How have the children fared so far? Although one or two were initially apprehensive about the new venture, they now love their new school. Their progress has been very rewarding. Each child works at his/her own individual pace. and they are all on different levels. Provided they keep up with their scheduled goals known as "Paces", they do not have to take home any homework.
Not only have they done very well academically, but the programme is enabling them to catch up on the educational deficiencies of their previous schools, by doing what are known as "Gap Paces”. The discipline is enforced by a systems of stars and demerits respectively for effort or for misbehaviour.
A Library has now been established in the school which already has a substantial number of suitable books.
It is also hoped eventually to include Music Appreciation classes to complement swimming and other sports.
Staff, parents arid pupils of Our Lady of Fatima Home School.
The ACE Programme also includes "Field Days" which are earned for good effort.
In this regard, the children eagerly looked forward to some "Field Days' organised at the end of the first term, which included a most interesting visit to a bus manufacturing factory. During the second term, it is hoped to take them to see the Tobacco Auctions during the peak of the selling season. (Zimbabwe has the largest Tobacco Auction Floor in the world).
Most importantly of all, the Catholic school environment new to the children is starting to deepen their Faith and encourage them in the practice of virtue which is so rewarding for the parents. It is wonderful to see crucifixes, Catholic pictures and holy water everywhere. The uprights of the "enclosed" desks are decorated with holy cards, prayers and edifying pictures of the pupil's own choice.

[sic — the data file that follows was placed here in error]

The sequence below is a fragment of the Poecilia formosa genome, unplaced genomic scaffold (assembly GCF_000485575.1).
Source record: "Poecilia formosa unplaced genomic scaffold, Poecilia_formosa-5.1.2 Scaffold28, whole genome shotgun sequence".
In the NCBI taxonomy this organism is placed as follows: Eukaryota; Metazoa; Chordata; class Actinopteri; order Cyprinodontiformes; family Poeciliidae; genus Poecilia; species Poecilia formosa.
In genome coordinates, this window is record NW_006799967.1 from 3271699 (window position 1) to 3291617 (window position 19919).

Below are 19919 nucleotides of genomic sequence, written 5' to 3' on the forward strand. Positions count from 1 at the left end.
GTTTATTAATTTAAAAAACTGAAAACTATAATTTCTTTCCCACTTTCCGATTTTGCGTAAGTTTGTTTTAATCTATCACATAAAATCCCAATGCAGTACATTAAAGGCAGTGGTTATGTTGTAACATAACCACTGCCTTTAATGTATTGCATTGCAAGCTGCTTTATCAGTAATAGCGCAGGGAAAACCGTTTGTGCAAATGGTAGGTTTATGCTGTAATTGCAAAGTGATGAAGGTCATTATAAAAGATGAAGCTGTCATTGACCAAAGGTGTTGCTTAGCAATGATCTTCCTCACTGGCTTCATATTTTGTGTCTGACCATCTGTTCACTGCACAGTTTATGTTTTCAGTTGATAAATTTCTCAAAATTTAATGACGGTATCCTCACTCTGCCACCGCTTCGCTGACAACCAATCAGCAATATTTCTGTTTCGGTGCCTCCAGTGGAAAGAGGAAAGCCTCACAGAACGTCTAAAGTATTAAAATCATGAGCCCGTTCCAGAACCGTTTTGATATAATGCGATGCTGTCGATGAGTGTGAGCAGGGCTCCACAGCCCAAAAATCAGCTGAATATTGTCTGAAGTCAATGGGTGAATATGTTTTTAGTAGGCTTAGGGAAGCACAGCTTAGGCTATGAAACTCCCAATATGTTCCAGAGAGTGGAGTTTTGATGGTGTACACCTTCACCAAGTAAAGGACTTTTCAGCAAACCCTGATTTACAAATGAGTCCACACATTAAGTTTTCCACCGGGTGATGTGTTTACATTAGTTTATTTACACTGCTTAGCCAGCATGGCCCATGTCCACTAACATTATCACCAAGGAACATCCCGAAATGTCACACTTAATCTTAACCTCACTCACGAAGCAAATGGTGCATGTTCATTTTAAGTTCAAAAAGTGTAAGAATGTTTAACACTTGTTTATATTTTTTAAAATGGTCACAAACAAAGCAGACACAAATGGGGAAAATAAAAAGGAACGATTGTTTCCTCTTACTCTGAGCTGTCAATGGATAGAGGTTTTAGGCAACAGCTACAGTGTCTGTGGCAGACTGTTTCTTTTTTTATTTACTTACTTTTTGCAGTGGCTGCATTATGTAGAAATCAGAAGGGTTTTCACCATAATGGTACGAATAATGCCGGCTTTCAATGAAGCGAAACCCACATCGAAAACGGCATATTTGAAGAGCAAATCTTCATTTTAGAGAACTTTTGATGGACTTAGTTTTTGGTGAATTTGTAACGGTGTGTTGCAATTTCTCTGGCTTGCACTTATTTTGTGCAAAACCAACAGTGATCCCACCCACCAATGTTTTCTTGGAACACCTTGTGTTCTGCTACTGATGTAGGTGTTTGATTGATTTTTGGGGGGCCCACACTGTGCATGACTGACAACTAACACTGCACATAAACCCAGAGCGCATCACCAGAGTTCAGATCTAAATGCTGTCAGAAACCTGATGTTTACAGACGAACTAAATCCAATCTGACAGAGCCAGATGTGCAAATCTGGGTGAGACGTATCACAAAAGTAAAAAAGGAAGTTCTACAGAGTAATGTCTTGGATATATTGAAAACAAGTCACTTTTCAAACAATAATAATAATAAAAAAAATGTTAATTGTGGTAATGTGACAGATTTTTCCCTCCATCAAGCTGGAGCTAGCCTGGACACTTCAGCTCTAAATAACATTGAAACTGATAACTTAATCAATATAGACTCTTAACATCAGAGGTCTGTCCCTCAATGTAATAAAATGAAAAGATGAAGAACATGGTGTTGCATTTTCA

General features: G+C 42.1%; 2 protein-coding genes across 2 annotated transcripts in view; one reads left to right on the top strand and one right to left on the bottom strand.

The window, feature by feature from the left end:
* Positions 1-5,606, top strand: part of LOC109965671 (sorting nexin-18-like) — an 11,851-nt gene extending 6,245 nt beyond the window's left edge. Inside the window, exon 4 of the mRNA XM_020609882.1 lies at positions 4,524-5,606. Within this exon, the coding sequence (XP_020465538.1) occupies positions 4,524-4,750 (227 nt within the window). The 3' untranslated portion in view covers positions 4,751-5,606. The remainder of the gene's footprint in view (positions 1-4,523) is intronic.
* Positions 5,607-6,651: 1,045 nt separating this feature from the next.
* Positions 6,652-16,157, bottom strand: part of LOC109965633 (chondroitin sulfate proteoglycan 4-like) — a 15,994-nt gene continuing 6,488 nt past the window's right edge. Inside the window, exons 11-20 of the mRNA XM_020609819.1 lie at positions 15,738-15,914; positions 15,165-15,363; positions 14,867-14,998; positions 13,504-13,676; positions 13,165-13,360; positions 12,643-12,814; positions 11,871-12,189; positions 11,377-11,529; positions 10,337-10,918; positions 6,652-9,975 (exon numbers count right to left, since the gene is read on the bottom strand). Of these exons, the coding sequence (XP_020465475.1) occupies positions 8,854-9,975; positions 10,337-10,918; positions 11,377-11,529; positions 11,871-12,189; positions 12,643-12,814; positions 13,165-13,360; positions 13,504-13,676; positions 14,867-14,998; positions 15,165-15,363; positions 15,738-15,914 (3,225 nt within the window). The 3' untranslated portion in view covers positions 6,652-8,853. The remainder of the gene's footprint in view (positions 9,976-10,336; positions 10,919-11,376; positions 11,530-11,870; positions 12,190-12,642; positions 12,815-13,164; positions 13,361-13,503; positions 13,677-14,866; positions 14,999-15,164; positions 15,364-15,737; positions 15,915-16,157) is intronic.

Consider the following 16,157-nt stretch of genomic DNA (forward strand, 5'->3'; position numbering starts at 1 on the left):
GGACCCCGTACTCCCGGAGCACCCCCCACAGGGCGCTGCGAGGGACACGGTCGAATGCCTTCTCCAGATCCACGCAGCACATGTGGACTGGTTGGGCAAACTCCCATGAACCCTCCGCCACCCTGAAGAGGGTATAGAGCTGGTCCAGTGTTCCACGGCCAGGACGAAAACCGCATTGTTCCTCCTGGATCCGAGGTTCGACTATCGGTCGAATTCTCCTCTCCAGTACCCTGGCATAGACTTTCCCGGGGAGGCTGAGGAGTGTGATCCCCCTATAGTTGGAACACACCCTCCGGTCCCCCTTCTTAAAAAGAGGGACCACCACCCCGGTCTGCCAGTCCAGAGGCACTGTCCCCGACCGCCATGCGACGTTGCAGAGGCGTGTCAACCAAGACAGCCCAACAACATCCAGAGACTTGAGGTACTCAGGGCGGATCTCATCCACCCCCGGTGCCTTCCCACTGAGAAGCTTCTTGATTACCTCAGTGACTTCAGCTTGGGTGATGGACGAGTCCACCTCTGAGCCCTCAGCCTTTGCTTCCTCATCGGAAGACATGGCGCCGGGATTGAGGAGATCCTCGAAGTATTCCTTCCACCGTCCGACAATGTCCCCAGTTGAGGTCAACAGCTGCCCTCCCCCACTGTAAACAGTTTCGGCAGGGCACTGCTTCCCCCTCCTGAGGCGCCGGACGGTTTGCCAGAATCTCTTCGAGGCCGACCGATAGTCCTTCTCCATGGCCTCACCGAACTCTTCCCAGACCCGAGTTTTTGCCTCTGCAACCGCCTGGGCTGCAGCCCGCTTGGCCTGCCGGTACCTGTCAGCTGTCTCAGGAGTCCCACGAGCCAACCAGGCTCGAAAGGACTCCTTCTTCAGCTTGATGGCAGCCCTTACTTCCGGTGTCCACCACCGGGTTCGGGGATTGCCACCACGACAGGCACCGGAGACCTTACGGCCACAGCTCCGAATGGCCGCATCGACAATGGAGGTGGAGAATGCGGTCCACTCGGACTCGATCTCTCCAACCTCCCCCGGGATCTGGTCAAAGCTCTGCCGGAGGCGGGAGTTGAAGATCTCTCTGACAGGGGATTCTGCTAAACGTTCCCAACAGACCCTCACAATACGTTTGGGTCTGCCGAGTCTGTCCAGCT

The school day starts with a brief Assembly, followed by prayers and a hymn in the chapel (albeit that the Blessed Sacrament is obviously not present), and ends with another visit to the chapel. The parents are very grateful to Fr. Ockerse for kindly allowing Fr. Aiessio to give Catechism lessons twice a week.
How have the parents coped? The mother of three and the latest mother to join are gratefully learning so much from the "Headmistress" who must be highly commended not only for sharing her skills which necessitated a big sacrifice in moving her son's home-education to the school at the other side of town, but also for her hard work and efficient supervision.
The mothers will be the first to admit that it has not been easy for them to re-organise their whole lives and take on such an all-encompassing venture, as they also have a great deal of administrative work to do in the ACE Programme, over and above the teaching guidance.
It is not difficult to see the Hand of God in this new venture. May He continue to guide and help the wonderful mothers in their sacrifice to provide their children with the next best thing to a Parish Catholic School. May He one day provide clergy and Sisters to continue with this good work when the size of the Home School warrants it. And may He bless the couple who have been so generous and helpful in giving the use of their home for "Our Lady of Fatima Home School".
Fr. Alessio with the class at their "enclosed" desks.